Danish Mohammed picture cartoonist dies

·2-min read

Danish editorial cartoonist Kurt Westergaard, whose image linking the prophet Mohammed with terrorism prompted protests across the Muslim world and sparked a debate about freedom of expression, has died.

He was 86 when he died on Wednesday, according to media reports.

The news was first announced on Sunday by Danish newspaper Berlingske, which cited his family.

He was said to have died after a long illness.

Westergaard became known globally when his cartoon of the prophet - depicting Mohammed wearing a turban in the shape of a bomb - were published in the Jyllands-Posten newspaper.

The image sparked Denmark's biggest foreign policy crisis since the end of World War II.

Four months after the publication, they triggered protests in multiple Muslim-majority countries, some of which became violent.

Danish and Norwegian embassies were attacked and dozens of people died.

The cartoon controversy also led to diplomatic disagreements between Denmark and various other countries, with several calls for boycotts of Danish products.

The events prompted a debate about the limits of freedom of expression and religion in the country and beyond.

Not only is the depiction of Mohammed considered taboo by many adherents of the Muslim faith, but linking the religion's founder with terrorism was considered a step too far by many.

Westergaard was one of several cartoonists who responded to a call from Jyllands-Posten.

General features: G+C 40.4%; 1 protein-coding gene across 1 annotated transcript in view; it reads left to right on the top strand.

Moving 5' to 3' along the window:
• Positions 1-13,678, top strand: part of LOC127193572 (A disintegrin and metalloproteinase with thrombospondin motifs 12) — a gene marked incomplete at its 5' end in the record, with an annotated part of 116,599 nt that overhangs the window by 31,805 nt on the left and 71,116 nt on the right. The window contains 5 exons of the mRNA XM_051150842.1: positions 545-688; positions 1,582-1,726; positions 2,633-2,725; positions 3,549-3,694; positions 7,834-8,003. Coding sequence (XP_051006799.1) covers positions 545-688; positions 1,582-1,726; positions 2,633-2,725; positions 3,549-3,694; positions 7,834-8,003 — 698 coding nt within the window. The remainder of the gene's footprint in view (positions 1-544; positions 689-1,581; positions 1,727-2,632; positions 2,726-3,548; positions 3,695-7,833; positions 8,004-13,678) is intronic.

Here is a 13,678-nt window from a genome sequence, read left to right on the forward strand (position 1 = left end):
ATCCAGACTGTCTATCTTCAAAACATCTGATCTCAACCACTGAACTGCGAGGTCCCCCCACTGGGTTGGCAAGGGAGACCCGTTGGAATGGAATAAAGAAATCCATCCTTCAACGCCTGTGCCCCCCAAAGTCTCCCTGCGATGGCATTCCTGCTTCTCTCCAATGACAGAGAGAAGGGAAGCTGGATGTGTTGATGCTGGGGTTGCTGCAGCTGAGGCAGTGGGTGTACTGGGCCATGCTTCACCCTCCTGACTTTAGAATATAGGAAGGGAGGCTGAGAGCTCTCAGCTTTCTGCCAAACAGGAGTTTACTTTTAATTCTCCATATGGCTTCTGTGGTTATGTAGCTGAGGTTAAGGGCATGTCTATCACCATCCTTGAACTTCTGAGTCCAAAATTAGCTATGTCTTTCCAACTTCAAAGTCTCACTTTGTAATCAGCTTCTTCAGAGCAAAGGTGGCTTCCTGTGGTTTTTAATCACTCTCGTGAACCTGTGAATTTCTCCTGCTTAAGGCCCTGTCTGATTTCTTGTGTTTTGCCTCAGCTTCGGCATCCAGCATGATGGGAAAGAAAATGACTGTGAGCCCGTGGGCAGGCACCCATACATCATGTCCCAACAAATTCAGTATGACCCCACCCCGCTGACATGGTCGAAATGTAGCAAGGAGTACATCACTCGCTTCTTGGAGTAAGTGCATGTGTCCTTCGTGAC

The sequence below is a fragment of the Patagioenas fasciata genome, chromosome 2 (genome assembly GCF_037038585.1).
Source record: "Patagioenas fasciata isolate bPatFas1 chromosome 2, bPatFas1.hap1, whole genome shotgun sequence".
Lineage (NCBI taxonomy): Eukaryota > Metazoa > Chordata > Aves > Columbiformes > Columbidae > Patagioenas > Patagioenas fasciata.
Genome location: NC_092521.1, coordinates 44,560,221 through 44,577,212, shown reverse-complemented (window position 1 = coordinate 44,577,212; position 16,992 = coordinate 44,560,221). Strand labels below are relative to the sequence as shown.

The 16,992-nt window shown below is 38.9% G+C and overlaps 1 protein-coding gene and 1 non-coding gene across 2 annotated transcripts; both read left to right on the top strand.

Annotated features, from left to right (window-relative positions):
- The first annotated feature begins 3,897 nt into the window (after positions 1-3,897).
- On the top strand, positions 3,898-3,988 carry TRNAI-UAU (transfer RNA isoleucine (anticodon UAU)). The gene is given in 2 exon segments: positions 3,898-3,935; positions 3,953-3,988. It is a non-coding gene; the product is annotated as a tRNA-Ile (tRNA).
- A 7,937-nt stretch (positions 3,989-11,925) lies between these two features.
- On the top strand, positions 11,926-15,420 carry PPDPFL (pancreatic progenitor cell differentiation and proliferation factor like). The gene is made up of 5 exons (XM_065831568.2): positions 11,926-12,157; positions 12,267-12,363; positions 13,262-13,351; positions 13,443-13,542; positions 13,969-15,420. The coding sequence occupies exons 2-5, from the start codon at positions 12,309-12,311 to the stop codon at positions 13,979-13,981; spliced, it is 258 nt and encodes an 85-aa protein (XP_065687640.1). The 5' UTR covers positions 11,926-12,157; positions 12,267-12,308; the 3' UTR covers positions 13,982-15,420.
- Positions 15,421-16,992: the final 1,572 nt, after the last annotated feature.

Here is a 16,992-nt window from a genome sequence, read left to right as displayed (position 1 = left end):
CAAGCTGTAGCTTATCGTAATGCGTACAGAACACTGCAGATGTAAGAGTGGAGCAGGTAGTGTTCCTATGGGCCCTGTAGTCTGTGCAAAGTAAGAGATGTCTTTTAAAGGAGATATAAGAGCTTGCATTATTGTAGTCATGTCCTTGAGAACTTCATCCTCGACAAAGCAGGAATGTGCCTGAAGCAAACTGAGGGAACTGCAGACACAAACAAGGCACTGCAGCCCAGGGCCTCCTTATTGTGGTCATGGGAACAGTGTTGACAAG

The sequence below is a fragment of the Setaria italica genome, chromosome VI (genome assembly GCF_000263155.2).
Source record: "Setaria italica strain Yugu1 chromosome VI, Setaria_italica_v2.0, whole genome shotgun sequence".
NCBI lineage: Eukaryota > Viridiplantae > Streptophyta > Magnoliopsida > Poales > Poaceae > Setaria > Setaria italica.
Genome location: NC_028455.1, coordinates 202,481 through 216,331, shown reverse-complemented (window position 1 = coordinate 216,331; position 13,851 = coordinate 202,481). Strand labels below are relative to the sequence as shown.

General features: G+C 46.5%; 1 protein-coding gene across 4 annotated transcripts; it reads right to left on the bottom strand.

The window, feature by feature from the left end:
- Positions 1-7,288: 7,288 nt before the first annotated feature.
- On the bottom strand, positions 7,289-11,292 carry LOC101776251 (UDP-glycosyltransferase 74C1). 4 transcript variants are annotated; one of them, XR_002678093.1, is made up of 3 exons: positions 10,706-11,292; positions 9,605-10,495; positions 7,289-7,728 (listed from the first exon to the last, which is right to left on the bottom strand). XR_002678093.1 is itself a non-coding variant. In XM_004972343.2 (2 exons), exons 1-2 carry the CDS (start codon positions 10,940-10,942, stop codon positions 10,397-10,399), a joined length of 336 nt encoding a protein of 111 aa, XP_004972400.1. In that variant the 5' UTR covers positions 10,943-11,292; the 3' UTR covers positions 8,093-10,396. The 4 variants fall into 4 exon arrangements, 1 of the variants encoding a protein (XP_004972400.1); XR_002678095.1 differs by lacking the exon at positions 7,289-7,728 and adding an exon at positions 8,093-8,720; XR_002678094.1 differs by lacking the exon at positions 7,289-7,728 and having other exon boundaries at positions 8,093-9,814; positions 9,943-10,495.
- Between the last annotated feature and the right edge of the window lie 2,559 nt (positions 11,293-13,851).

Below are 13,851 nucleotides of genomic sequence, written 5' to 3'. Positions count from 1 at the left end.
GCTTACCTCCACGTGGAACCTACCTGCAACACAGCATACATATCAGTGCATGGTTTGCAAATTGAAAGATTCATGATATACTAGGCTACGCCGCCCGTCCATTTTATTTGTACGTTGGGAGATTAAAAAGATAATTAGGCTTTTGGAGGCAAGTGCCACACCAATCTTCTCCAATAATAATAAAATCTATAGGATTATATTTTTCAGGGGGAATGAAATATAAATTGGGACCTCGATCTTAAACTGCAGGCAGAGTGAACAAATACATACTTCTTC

But his depiction of Mohammed with the bomb turban was met with the greatest outrage from Muslims.

"Kurt Westergaard's fight for freedom of expression cannot die with him," according to a statement from Jyllands-Posten.

Berlingske called him the "embodiment of freedom of expression in Denmark".

Politicians also praised Westergaard upon the news of his death.

Kristian Thulesen Dahl, the head of the populist Danish People's Party, tweeted that the cartoonist paid a high price for his support of freedom of expression.

Westergaard routinely referred to himself as an atheist.

"I want to be remembered as the person who fought for freedom of expression," he was once cited by Berlinske as saying.

"But there is no doubt that some people will remember me as a satan, who insulted the religion of a billion people."

Westergaard, a teacher who had worked for the conservative Jyllands-Posten newspaper since the 1980s, had to be accompanied by bodyguards from then on.

In 2010, he narrowly escaped an attack by a 28-year-old man who broke into his house with an axe.

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